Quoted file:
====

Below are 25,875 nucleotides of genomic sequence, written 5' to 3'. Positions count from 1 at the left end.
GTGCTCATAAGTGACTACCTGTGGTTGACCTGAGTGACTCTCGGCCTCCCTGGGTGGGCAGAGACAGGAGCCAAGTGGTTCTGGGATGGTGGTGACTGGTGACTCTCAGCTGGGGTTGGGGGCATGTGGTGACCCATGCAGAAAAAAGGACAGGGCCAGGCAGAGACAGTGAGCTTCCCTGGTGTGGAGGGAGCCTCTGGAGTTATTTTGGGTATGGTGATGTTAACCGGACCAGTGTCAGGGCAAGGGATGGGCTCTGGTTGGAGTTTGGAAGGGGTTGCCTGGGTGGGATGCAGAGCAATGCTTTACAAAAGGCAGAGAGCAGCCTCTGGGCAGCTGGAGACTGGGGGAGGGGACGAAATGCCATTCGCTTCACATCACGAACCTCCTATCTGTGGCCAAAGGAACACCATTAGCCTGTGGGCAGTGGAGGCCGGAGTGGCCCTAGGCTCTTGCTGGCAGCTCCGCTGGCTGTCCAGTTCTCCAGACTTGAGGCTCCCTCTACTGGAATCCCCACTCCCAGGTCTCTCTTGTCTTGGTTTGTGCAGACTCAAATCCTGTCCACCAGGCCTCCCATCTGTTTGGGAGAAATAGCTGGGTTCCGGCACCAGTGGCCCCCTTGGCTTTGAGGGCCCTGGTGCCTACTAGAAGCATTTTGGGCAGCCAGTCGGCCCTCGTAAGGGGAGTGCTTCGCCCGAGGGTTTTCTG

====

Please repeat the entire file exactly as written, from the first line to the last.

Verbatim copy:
Below are 25,875 nucleotides of genomic sequence, written 5' to 3'. Positions count from 1 at the left end.
GTGCTCATAAGTGACTACCTGTGGTTGACCTGAGTGACTCTCGGCCTCCCTGGGTGGGCAGAGACAGGAGCCAAGTGGTTCTGGGATGGTGGTGACTGGTGACTCTCAGCTGGGGTTGGGGGCATGTGGTGACCCATGCAGAAAAAAGGACAGGGCCAGGCAGAGACAGTGAGCTTCCCTGGTGTGGAGGGAGCCTCTGGAGTTATTTTGGGTATGGTGATGTTAACCGGACCAGTGTCAGGGCAAGGGATGGGCTCTGGTTGGAGTTTGGAAGGGGTTGCCTGGGTGGGATGCAGAGCAATGCTTTACAAAAGGCAGAGAGCAGCCTCTGGGCAGCTGGAGACTGGGGGAGGGGACGAAATGCCATTCGCTTCACATCACGAACCTCCTATCTGTGGCCAAAGGAACACCATTAGCCTGTGGGCAGTGGAGGCCGGAGTGGCCCTAGGCTCTTGCTGGCAGCTCCGCTGGCTGTCCAGTTCTCCAGACTTGAGGCTCCCTCTACTGGAATCCCCACTCCCAGGTCTCTCTTGTCTTGGTTTGTGCAGACTCAAATCCTGTCCACCAGGCCTCCCATCTGTTTGGGAGAAATAGCTGGGTTCCGGCACCAGTGGCCCCCTTGGCTTTGAGGGCCCTGGTGCCTACTAGAAGCATTTTGGGCAGCCAGTCGGCCCTCGTAAGGGGAGTGCTTCGCCCGAGGGTTTTCTG